Engineers Without Borders at the FAMU-FSU College of Engineering has begun a new project in Lwala-Nyakongo, Kenya- a small community with low income housing and an unreliable water supply. This project will improve food security and the water supply.


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Water Filtration & Food Security

As a non-profit humanitarian organization, the Florida State University-FAMU Chapter of Engineers Without Borders (EWB)-USA, strives to serve environmental sustainability, and community health for global countries. In the upcoming years, we will be working on a new project that focuses on a small community in Kenya called Lwala-Nyakongo. With food securities, poor irrigation systems/agricultural productivity, and an inaccessibility to clean water supply, the community of Lwala-Nyakongo is in need of service. The Lwala-Nyakongo community is located in Homa Bay County, Rachuonyo North Sub-County Region, Kenya, with an estimated population of 3700. Located by the western edge of the Great East African Rift Valley (0.3623° South, 34.6172° East), the community resides near Lake Victoria, which is Africa's largest lake and the primary source of the Nile River. It is also in close proximity to a tectonic plate, resulting in potentially high geothermal and volcanic activity with minimal direct repercussions to the community. Lwala-Nyakongo is approximately five hours away by car from Nairobi and one hour away from the nearest city, Kisumu.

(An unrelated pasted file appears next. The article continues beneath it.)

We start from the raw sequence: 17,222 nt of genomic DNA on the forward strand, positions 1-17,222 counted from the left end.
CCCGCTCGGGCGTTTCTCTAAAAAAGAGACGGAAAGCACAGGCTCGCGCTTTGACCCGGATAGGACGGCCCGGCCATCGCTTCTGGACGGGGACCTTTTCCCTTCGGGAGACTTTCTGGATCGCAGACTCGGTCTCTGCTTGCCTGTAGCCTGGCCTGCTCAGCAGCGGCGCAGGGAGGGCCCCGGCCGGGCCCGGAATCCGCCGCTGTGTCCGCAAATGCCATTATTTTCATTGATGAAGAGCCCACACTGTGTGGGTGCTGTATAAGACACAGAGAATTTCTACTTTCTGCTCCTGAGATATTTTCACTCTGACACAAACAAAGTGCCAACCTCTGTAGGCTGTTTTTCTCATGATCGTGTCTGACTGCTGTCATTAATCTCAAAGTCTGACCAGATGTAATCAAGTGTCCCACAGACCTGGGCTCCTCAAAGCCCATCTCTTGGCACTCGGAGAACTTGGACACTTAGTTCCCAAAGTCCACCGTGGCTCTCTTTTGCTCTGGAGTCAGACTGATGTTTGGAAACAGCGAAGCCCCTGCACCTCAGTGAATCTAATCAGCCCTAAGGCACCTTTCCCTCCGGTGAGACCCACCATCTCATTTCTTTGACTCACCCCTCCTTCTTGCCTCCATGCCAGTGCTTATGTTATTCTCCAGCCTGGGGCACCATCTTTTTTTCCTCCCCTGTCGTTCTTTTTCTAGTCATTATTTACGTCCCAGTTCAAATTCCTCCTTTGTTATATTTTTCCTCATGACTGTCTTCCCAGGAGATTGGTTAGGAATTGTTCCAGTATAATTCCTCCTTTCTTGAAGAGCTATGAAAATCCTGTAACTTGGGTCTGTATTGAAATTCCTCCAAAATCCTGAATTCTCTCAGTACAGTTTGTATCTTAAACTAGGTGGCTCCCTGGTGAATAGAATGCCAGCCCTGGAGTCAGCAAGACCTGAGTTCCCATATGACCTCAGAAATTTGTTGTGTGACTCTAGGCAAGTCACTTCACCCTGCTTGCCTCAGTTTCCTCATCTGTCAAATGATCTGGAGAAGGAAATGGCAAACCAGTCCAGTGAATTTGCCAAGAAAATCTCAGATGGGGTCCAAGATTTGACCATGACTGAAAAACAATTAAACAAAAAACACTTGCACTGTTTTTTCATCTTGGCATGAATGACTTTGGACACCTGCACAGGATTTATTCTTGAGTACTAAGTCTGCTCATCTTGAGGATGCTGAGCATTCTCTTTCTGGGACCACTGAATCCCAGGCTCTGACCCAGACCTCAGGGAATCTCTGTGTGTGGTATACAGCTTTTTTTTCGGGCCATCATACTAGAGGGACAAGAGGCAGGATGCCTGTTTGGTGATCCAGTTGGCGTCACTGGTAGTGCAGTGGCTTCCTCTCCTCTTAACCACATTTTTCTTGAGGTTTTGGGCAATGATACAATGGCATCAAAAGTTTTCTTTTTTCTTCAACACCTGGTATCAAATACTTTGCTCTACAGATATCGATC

Leonard Bolo Ondiek is the primary community contact and the chairman of Awach Kibuon Integrated Health and Livelihood Services Development (AKIHLSED), the Community-Based Organization (CBO) at the forefront of this project. James Mboya is the CEO and primary contact of Awach Kibuou Water Resources Users Association (Awach Kibuou-WRUA), which plans to work alongside AKIHLSED to fulfill the project. Awach Kobuou-WRUA has been collaborating with Lwala-Nyakongo for more than five years and has previously established communication lines and provided funding for developmental projects (ex. shallow wells). The CBO has a working relationship with Kimira Oluch Small Holders Farm Improvement Project (KOSFIP) for technical consultation on pre-existing crop irrigation systems. Approximately 5% of the initial costs of production will be provided by the community and partnering organizations while the remainder of the costs will be funded by the FAMU-FSU Chapter through grants, donations, and fundraising efforts. Upon completion of the project, the community (and associated organizations) will be responsible for all maintenance and repair costs. Financial management of the project funded by the community is detailed in the initial application submitted to EWB-USA.